We're not very keen on labels at St John's: we're not a particularly tribal community. Our congregation includes a spectrum of Anglican styles; our worship is neither ritualistic nor 'happy-clappy'; we value the liturgical tradition of the Episcopal Church and the encounter with mystery that goes with it, and we strive for the sort of informality that allows us to make meaningful connections between our Monday-to-Saturday lives and what goes on in church on Sundays.

For us, being a faith-community means being on a journey of discovery with God - a work in progress. Few of us feel we have arrived. Many of us have more questions than answers; some of us are less sure about some things than we once were. We don't regard doubt as reprehensible and we tend to be suspicious of certainty. We're aware that we don't know what we don't know, and we're conscious that there is a provisional quality to the things we're sure about.

Opportunities for learning together play an important part in our common life. We take the Bible seriously as a record of humankind's encounter with God and a testimony to human experience of God's self-disclosure.  We see ourselves as part of God's project for solving the human problem through people committed to living by the goals and values of God's rule (or kingdom) - but we know that God's rule has to be worked out in the context of our own changing circumstances.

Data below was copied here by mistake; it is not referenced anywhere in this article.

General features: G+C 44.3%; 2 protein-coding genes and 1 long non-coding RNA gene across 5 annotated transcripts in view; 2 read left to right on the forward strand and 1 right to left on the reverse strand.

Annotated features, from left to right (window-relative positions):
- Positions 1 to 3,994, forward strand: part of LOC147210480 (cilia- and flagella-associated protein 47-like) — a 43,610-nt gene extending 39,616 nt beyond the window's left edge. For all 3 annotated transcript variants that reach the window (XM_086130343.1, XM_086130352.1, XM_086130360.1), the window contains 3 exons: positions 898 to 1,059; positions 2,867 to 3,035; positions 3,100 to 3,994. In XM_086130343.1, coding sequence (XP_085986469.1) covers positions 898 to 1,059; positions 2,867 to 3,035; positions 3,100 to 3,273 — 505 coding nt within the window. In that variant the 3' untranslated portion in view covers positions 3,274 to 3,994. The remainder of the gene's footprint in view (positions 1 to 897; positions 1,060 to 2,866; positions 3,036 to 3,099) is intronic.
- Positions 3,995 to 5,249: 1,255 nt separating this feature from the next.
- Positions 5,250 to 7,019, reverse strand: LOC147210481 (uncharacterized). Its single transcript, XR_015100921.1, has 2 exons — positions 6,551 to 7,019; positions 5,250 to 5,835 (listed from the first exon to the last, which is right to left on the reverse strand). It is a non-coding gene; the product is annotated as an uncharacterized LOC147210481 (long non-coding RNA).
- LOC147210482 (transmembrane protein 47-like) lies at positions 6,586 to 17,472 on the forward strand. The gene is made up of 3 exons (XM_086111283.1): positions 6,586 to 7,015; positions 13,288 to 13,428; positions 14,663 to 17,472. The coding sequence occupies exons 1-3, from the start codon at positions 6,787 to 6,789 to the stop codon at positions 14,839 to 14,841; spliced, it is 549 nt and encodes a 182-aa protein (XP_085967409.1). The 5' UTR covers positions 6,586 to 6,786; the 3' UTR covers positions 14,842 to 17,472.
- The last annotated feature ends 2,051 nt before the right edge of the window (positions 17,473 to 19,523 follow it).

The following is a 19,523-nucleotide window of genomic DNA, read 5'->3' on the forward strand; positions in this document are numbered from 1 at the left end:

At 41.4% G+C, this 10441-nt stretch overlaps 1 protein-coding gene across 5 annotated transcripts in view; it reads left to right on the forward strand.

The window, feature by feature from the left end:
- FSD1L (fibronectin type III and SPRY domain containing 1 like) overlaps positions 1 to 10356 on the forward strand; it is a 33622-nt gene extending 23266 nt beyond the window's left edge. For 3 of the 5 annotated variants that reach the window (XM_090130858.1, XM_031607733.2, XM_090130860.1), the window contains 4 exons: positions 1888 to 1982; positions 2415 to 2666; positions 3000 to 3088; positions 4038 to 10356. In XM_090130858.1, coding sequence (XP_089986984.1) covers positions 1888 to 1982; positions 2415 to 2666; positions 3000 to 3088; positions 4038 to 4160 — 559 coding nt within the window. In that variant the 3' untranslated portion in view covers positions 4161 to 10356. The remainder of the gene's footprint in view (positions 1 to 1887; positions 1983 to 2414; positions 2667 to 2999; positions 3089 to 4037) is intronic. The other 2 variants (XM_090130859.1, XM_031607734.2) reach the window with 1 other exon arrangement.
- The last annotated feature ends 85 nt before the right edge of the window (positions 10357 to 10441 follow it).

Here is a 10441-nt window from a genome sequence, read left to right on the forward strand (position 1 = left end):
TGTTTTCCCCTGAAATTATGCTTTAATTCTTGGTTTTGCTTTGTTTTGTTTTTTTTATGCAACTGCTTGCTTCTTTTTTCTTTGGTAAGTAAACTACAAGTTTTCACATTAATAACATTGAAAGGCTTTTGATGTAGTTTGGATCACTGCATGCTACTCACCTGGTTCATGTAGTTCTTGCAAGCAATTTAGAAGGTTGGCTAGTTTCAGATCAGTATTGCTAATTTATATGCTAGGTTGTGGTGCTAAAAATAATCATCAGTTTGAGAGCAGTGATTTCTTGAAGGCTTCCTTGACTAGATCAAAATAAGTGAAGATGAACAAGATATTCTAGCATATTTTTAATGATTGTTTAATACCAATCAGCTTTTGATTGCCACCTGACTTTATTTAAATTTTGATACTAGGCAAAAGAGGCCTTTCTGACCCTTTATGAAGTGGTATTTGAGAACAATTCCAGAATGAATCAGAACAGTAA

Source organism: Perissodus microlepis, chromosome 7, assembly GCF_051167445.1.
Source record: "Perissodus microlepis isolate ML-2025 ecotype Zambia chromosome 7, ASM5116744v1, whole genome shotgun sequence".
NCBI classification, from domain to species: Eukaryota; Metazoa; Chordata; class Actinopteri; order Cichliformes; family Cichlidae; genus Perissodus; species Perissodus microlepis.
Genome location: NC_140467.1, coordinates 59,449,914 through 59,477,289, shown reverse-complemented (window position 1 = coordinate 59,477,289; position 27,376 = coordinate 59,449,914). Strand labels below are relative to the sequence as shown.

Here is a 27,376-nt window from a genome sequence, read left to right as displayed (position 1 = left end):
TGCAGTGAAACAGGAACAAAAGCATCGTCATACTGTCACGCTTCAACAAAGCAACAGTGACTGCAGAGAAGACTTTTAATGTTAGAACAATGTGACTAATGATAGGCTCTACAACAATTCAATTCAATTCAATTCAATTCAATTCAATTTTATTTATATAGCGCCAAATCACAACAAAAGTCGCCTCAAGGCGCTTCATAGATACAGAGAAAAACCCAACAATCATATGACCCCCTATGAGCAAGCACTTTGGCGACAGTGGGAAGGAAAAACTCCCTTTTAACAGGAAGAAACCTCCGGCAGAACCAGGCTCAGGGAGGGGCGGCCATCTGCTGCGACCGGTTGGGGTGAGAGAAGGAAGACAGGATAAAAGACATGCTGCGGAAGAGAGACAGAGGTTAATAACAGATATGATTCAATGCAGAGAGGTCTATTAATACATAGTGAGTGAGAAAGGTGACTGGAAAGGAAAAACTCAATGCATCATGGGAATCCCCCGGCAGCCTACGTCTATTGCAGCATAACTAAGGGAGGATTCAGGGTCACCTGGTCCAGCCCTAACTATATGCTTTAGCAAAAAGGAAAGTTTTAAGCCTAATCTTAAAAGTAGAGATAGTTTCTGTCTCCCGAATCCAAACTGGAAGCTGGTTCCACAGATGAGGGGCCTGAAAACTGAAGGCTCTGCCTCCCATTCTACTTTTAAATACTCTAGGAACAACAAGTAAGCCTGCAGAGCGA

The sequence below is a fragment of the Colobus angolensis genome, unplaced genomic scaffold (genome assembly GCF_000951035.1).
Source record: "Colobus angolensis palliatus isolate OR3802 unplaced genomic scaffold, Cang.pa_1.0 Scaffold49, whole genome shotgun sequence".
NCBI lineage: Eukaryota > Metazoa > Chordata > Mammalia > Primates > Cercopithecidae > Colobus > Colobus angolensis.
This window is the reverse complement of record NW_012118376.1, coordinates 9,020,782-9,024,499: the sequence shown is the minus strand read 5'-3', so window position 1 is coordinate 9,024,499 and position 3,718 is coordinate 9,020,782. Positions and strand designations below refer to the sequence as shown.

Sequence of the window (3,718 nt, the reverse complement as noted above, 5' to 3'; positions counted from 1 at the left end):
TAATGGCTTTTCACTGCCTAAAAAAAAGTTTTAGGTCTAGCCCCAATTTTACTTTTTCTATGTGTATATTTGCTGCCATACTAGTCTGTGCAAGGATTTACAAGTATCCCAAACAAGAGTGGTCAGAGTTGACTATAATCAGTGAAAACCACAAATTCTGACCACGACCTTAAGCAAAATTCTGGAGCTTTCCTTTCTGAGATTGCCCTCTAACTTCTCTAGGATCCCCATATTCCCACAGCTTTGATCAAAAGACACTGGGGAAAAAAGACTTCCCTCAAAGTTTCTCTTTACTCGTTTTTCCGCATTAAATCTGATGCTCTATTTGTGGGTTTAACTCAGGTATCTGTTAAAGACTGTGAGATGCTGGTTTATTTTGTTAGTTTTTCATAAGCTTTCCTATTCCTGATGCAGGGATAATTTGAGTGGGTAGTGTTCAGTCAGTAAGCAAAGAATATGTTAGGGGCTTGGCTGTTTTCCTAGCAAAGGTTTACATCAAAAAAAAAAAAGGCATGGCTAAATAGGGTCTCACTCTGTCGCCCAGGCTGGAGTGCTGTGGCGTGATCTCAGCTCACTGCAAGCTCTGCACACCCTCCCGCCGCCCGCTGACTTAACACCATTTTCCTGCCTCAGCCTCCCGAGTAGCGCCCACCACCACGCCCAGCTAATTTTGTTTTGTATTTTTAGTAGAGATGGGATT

Our aspirations are well-expressed in Bishop Wesley Frensdorff's poem, The Dream, written in the 1980s. Some of us feel this could have been written for us!


A Scottish Episcopal Church

St John's is part of the Scottish Episcopal Church (SEC), a small but lively part of the world-wide Anglican Communion. It has 7 dioceses, with a total of 310 charges (parishes) and about 54,000 members. Influenced by the Oxford Movement in the nineteenth century, it approaches the twenty-first with an open-minded, inclusive and creative style. 

Although often known locally as 'the English Church', the SEC is in fact one of a handful of provinces of the Anglican Communion that do not trace their origins back to the Church of England. Instead it looks back to the Scottish church of the middle ages and the Celtic saints who brought the Christian faith from Ireland. When the Church of Scotland became Presbyterian after the Scottish Reformation, it continued to include bishops as well as presbyteries for over a century, until the SEC became a separate denomination in the 1690s because of its Jacobite loyalties.

The SEC played an important part in sustaining the protestant episcopal succession in the USA. Before the War of Independence the American Episcopal Church had no bishops: all its clergy were ordained in England. In 1783 the clergy of Connecticut sent one of their number, Samuel Seabury, to England to be consecrated as the first American bishop. Seabury could not take the oath of loyalty to George III so arrangements were made for the consecration to take place in Aberdeen where neither he nor the bishops who consecrated him had to take the oath (since the SEC was not the legally Established Church in Scotland). To this day there is a saltire (St Andrew's cross) in the shield of the Episcopal Church in the USA.